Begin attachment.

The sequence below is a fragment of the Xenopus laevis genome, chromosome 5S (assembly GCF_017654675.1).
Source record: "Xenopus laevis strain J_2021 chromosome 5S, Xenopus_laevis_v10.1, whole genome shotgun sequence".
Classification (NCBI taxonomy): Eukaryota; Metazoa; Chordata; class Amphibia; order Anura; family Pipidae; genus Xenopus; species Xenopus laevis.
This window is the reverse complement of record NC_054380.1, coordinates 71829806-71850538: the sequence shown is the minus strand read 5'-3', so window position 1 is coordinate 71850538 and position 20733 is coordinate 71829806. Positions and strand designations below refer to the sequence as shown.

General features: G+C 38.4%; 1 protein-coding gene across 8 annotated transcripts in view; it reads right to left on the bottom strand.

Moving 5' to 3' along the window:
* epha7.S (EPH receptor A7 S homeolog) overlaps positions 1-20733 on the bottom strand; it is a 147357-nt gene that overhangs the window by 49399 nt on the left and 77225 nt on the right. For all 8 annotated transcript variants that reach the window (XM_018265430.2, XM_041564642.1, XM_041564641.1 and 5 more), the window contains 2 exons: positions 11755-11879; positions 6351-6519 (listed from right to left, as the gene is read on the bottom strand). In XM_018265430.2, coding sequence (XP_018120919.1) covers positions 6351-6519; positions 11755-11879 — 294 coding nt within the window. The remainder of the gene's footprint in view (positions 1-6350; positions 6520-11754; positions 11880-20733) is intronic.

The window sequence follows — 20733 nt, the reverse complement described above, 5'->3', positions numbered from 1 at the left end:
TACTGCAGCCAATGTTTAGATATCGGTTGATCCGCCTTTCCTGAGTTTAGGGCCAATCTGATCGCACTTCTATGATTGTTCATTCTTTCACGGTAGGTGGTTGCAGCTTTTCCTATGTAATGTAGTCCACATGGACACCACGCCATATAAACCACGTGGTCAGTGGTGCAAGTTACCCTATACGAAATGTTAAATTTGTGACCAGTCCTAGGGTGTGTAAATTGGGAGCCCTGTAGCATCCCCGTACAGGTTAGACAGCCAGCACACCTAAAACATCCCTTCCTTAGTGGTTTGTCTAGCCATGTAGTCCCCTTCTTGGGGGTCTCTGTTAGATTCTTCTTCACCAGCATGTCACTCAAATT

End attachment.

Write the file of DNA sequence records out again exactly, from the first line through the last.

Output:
The sequence below is a fragment of the Xenopus laevis genome, chromosome 5S (assembly GCF_017654675.1).
Source record: "Xenopus laevis strain J_2021 chromosome 5S, Xenopus_laevis_v10.1, whole genome shotgun sequence".
Classification (NCBI taxonomy): Eukaryota; Metazoa; Chordata; class Amphibia; order Anura; family Pipidae; genus Xenopus; species Xenopus laevis.
This window is the reverse complement of record NC_054380.1, coordinates 71829806-71850538: the sequence shown is the minus strand read 5'-3', so window position 1 is coordinate 71850538 and position 20733 is coordinate 71829806. Positions and strand designations below refer to the sequence as shown.

General features: G+C 38.4%; 1 protein-coding gene across 8 annotated transcripts in view; it reads right to left on the bottom strand.

Moving 5' to 3' along the window:
* epha7.S (EPH receptor A7 S homeolog) overlaps positions 1-20733 on the bottom strand; it is a 147357-nt gene that overhangs the window by 49399 nt on the left and 77225 nt on the right. For all 8 annotated transcript variants that reach the window (XM_018265430.2, XM_041564642.1, XM_041564641.1 and 5 more), the window contains 2 exons: positions 11755-11879; positions 6351-6519 (listed from right to left, as the gene is read on the bottom strand). In XM_018265430.2, coding sequence (XP_018120919.1) covers positions 6351-6519; positions 11755-11879 — 294 coding nt within the window. The remainder of the gene's footprint in view (positions 1-6350; positions 6520-11754; positions 11880-20733) is intronic.

The window sequence follows — 20733 nt, the reverse complement described above, 5'->3', positions numbered from 1 at the left end:
TACTGCAGCCAATGTTTAGATATCGGTTGATCCGCCTTTCCTGAGTTTAGGGCCAATCTGATCGCACTTCTATGATTGTTCATTCTTTCACGGTAGGTGGTTGCAGCTTTTCCTATGTAATGTAGTCCACATGGACACCACGCCATATAAACCACGTGGTCAGTGGTGCAAGTTACCCTATACGAAATGTTAAATTTGTGACCAGTCCTAGGGTGTGTAAATTGGGAGCCCTGTAGCATCCCCGTACAGGTTAGACAGCCAGCACACCTAAAACATCCCTTCCTTAGTGGTTTGTCTAGCCATGTAGTCCCCTTCTTGGGGGTCTCTGTTAGATTCTTCTTCACCAGCATGTCACTCAAATT